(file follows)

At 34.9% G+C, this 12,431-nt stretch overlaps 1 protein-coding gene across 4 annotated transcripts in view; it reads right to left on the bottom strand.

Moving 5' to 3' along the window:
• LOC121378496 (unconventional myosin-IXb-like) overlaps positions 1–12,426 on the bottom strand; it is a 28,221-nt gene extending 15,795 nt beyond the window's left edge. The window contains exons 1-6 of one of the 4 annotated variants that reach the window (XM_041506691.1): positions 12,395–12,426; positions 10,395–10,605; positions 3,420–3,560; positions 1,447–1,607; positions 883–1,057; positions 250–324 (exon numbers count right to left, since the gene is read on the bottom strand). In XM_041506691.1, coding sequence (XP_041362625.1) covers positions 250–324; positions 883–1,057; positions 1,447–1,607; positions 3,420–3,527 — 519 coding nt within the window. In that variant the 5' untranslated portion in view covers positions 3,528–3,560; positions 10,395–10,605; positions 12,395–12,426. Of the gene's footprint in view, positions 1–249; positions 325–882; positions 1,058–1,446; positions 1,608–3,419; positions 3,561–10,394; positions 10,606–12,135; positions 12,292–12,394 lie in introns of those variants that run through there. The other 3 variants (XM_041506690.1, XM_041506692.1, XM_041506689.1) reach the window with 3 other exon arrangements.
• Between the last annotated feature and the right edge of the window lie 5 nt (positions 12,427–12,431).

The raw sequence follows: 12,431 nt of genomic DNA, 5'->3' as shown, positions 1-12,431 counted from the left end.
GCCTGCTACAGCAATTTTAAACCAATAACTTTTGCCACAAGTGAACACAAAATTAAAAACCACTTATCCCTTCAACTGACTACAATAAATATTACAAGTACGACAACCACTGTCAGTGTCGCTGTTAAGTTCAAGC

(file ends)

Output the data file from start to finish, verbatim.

At 34.9% G+C, this 12,431-nt stretch overlaps 1 protein-coding gene across 4 annotated transcripts in view; it reads right to left on the bottom strand.

Moving 5' to 3' along the window:
• LOC121378496 (unconventional myosin-IXb-like) overlaps positions 1–12,426 on the bottom strand; it is a 28,221-nt gene extending 15,795 nt beyond the window's left edge. The window contains exons 1-6 of one of the 4 annotated variants that reach the window (XM_041506691.1): positions 12,395–12,426; positions 10,395–10,605; positions 3,420–3,560; positions 1,447–1,607; positions 883–1,057; positions 250–324 (exon numbers count right to left, since the gene is read on the bottom strand). In XM_041506691.1, coding sequence (XP_041362625.1) covers positions 250–324; positions 883–1,057; positions 1,447–1,607; positions 3,420–3,527 — 519 coding nt within the window. In that variant the 5' untranslated portion in view covers positions 3,528–3,560; positions 10,395–10,605; positions 12,395–12,426. Of the gene's footprint in view, positions 1–249; positions 325–882; positions 1,058–1,446; positions 1,608–3,419; positions 3,561–10,394; positions 10,606–12,135; positions 12,292–12,394 lie in introns of those variants that run through there. The other 3 variants (XM_041506690.1, XM_041506692.1, XM_041506689.1) reach the window with 3 other exon arrangements.
• Between the last annotated feature and the right edge of the window lie 5 nt (positions 12,427–12,431).

The raw sequence follows: 12,431 nt of genomic DNA, 5'->3' as shown, positions 1-12,431 counted from the left end.
GCCTGCTACAGCAATTTTAAACCAATAACTTTTGCCACAAGTGAACACAAAATTAAAAACCACTTATCCCTTCAACTGACTACAATAAATATTACAAGTACGACAACCACTGTCAGTGTCGCTGTTAAGTTCAAGC